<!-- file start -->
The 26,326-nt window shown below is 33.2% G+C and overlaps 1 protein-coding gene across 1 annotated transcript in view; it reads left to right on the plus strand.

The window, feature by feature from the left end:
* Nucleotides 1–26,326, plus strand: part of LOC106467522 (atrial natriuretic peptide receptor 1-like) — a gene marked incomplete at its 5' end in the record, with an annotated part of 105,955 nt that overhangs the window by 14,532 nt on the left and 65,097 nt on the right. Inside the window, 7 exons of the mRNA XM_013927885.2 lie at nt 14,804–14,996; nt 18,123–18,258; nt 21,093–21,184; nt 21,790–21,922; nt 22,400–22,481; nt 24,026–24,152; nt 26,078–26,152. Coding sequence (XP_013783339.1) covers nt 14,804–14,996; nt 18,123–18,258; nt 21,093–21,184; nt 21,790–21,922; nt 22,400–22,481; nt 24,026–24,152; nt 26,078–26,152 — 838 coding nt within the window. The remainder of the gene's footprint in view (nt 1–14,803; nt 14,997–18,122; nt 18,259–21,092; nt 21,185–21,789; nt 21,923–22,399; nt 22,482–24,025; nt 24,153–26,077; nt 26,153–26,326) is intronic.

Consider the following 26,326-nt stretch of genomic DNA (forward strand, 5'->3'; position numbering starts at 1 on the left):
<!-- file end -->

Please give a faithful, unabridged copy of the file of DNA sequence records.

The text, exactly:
The 26,326-nt window shown below is 33.2% G+C and overlaps 1 protein-coding gene across 1 annotated transcript in view; it reads left to right on the plus strand.

The window, feature by feature from the left end:
* Nucleotides 1–26,326, plus strand: part of LOC106467522 (atrial natriuretic peptide receptor 1-like) — a gene marked incomplete at its 5' end in the record, with an annotated part of 105,955 nt that overhangs the window by 14,532 nt on the left and 65,097 nt on the right. Inside the window, 7 exons of the mRNA XM_013927885.2 lie at nt 14,804–14,996; nt 18,123–18,258; nt 21,093–21,184; nt 21,790–21,922; nt 22,400–22,481; nt 24,026–24,152; nt 26,078–26,152. Coding sequence (XP_013783339.1) covers nt 14,804–14,996; nt 18,123–18,258; nt 21,093–21,184; nt 21,790–21,922; nt 22,400–22,481; nt 24,026–24,152; nt 26,078–26,152 — 838 coding nt within the window. The remainder of the gene's footprint in view (nt 1–14,803; nt 14,997–18,122; nt 18,259–21,092; nt 21,185–21,789; nt 21,923–22,399; nt 22,482–24,025; nt 24,153–26,077; nt 26,153–26,326) is intronic.

Consider the following 26,326-nt stretch of genomic DNA (forward strand, 5'->3'; position numbering starts at 1 on the left):